How Are They Funded

WIDECAST does not receive funds from the government but they receive funds from their worldwide office and private donors. They charge a registration fee per volunteer to be used as funds for their projects in Costa Rica.

Donation Requests

The types of donations requested are: shovels, seeds, rain jackets, rubber boots and red light flashlights.

Placement Location Information

Limón, Costa Rica

Pacuare Beach Sea Turtle Project is located at a remote are with a basic living condition at the project site. They do not have electricity, phones, cars because there is no road to the project, shops and other facilities that modern life facilities offers but the project enriches the quality of an extraordinary experience and allow the volunteer to connect with nature, creating the best environment for making a difference of the sea turtles.

The center has 4 little wooden houses, one of them is the office for the administration staff and storage of the tools for the project, the second house is the little kitchen, dinning room and the dorm for the kitchen staff, the third house is for the program coordinator and last house is for volunteers and everything is located in front of the Costa Rican Caribbean Sea.

Transfer From BaseCamp

From BaseCamp house, take a bus to San Jose at 7:30 am and get off at the last bus stop. Turn to the right and walk 5 blocks until Caribeños Bus Station.

Get a ticket to Bataan, the bus leaves at 9:00 and it will take 2 1/2 hous to Bataan. At the bus stop in town a member fo the organization will be waiting to continue with the trip, a taxi to the dock to take a little boat that will last 45 minutes to get to the Sea Turtle Project.

Distance & Time

Distance from BaseCamp: 254 km
Travel Time from BaseCamp: 6:30

Weather in the Area

The climate is warm, and humid. The seasons are somehow different as in the rest of the country. Which makes the area a beautiful alternative for the months September and October, when it rains a lot in the rest of the country but not necessarily so in Limón. The average day-time temperatures are between 25 and 30 Degrees Celsius. The nights are cool and refreshing. The constant breeze from the Atlantic Ocean helps, and there are no extreme temperatures during the different seasons.

City/Village Description

Puerto Limón, commonly known as Limón (Spanish for "lemon"), is the capital city and main hub of Limón province, as well as of the cantón (county) of Limón in Costa Rica. It has a population of about 60,000 (including surrounding towns), and is home to a thriving Afro-Caribbean community. Part of the community traces its roots to Jamaican laborers who worked on a late nineteenth-century railroad project that connected San José to Puerto Limón. Other parts of the population trace their roots to the Nicaraguan, Panamanian, and Colombian turtle-hunters who eventually settled along the Province of Limón's coast. Until 1948, the Costa Rican government did not recognize Afro-Caribbean people as citizens and restricted their movement outside Limón province. As a result of this "travel ban", this Afro-Caribbean population became firmly established in the region, which influenced the decision to not move even after it was legally permitted. The Afro-Caribbean community speaks Spanish and Limonese Creole, a creole of English.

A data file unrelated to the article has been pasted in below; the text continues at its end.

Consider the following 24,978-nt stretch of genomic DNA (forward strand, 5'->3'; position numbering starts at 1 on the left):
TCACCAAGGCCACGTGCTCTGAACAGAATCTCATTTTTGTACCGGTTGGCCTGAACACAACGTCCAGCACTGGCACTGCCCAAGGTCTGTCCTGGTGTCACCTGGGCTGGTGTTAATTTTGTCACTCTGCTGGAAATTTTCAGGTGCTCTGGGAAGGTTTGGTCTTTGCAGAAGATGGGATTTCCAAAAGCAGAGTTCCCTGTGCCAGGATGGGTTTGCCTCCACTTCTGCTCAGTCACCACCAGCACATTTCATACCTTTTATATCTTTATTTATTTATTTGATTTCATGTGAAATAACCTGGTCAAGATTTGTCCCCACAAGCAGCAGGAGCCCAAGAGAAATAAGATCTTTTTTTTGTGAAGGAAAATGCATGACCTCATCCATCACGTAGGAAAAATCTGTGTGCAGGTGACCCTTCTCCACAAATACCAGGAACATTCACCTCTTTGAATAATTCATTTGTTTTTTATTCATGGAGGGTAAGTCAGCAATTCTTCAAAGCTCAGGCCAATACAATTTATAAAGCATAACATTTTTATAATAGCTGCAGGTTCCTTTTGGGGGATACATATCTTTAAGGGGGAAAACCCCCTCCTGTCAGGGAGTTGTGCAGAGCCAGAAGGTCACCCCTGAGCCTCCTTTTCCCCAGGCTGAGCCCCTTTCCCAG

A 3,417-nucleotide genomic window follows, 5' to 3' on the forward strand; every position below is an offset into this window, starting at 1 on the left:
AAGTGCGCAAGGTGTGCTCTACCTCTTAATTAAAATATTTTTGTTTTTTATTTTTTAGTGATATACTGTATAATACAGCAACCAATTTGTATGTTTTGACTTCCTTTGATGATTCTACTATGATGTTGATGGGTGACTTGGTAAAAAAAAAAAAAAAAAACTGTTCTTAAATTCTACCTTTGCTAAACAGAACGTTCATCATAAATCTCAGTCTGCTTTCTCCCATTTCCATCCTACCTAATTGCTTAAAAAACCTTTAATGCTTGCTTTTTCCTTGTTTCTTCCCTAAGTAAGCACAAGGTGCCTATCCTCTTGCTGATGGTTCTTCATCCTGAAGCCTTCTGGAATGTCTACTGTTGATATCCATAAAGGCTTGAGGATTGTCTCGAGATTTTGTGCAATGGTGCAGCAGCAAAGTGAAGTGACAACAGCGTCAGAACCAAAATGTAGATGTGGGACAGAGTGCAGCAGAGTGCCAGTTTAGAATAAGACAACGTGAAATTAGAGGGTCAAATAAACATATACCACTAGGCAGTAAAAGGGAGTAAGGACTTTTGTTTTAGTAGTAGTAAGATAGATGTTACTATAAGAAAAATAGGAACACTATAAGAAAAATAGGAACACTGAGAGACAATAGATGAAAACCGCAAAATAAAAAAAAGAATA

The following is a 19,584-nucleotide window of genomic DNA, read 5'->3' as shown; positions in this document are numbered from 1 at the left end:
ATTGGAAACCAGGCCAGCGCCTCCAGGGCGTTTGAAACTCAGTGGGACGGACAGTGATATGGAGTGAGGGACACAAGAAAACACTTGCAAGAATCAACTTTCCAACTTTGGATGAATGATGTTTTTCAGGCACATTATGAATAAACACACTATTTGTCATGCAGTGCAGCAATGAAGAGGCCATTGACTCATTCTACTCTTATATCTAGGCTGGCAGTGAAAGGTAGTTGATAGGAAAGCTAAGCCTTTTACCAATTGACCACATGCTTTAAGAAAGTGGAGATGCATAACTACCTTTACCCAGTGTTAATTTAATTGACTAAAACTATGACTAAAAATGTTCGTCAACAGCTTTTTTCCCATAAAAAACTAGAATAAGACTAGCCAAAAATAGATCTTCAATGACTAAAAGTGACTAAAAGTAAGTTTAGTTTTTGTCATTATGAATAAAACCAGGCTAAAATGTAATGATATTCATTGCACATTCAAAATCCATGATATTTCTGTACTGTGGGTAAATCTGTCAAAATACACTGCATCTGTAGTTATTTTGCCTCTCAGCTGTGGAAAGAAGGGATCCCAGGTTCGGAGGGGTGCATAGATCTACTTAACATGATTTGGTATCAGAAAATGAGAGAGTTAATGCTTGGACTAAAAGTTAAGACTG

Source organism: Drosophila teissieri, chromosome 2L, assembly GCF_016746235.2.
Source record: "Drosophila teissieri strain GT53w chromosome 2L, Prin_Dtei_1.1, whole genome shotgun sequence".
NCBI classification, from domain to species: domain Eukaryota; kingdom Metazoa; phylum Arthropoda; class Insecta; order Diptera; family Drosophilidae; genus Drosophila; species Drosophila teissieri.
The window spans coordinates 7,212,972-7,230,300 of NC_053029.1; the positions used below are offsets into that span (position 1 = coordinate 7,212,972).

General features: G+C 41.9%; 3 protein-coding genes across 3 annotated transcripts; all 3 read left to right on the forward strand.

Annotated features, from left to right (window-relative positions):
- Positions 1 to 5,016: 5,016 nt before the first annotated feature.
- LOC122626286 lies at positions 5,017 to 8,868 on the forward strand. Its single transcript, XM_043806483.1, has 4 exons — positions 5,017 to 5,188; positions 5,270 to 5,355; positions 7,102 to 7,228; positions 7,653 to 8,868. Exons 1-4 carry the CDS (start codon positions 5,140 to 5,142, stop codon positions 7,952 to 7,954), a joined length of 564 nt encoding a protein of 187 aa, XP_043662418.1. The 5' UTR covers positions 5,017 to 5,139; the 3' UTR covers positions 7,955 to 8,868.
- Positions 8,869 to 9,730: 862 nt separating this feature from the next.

Puerto Limón contains two port terminals, Limón and Moín, which permit the shipment of Costa Rican exports (primarily bananas) as well as the anchoring of cruise ships. Health care is provided for the city by Hospital Dr. Tony Facio Castro. A small island, Uvita Island, is just offshore.

Situated in the middle part or the Atlantic or Caribic Coast, beween the cantones Talamanca and Matina. The land is even with numerous rivers that communicate to channels of Tortuguero. The territory is covered with thick vegetation during the whole year. The climate is ideal for trees and palm trees and there are endless plantations of bananas, cocoa, yuca, frijoles, and coconut.

Nearest Medical Clinic

Clinic of Bataan
250 meters north from Catholic Church
Bataan
TEL 1: 506 2799-6500
TEL 2: 506 2718-1171

Placement Address

WIDECAST
Pacuare Beach
Limón
Costa Rica

Accommodation and Meals

All of our volunteers begin their stay in Costa Rica at our BaseCamp Center in San Jose. Given that this placement is more than a 1 hour 15 minute commute from BaseCamp, volunteers here will be living with a host family after your orientation. Living with a host family is an awesome experience for a person looking to really experience Costa Rica and its culture.

The following information outlines a brief description of life at BaseCamp and also what someone can expect living with a host family in Costa Rica.

If you think that living with a host family is not for you, then this placement might not be the best fit with what you are looking for. You should try completing our application. It's totally free and will allow our team in Costa Rica to come up with a list of exactly which placements they would reccommend for you based on your personal preferences, background, skills and interests.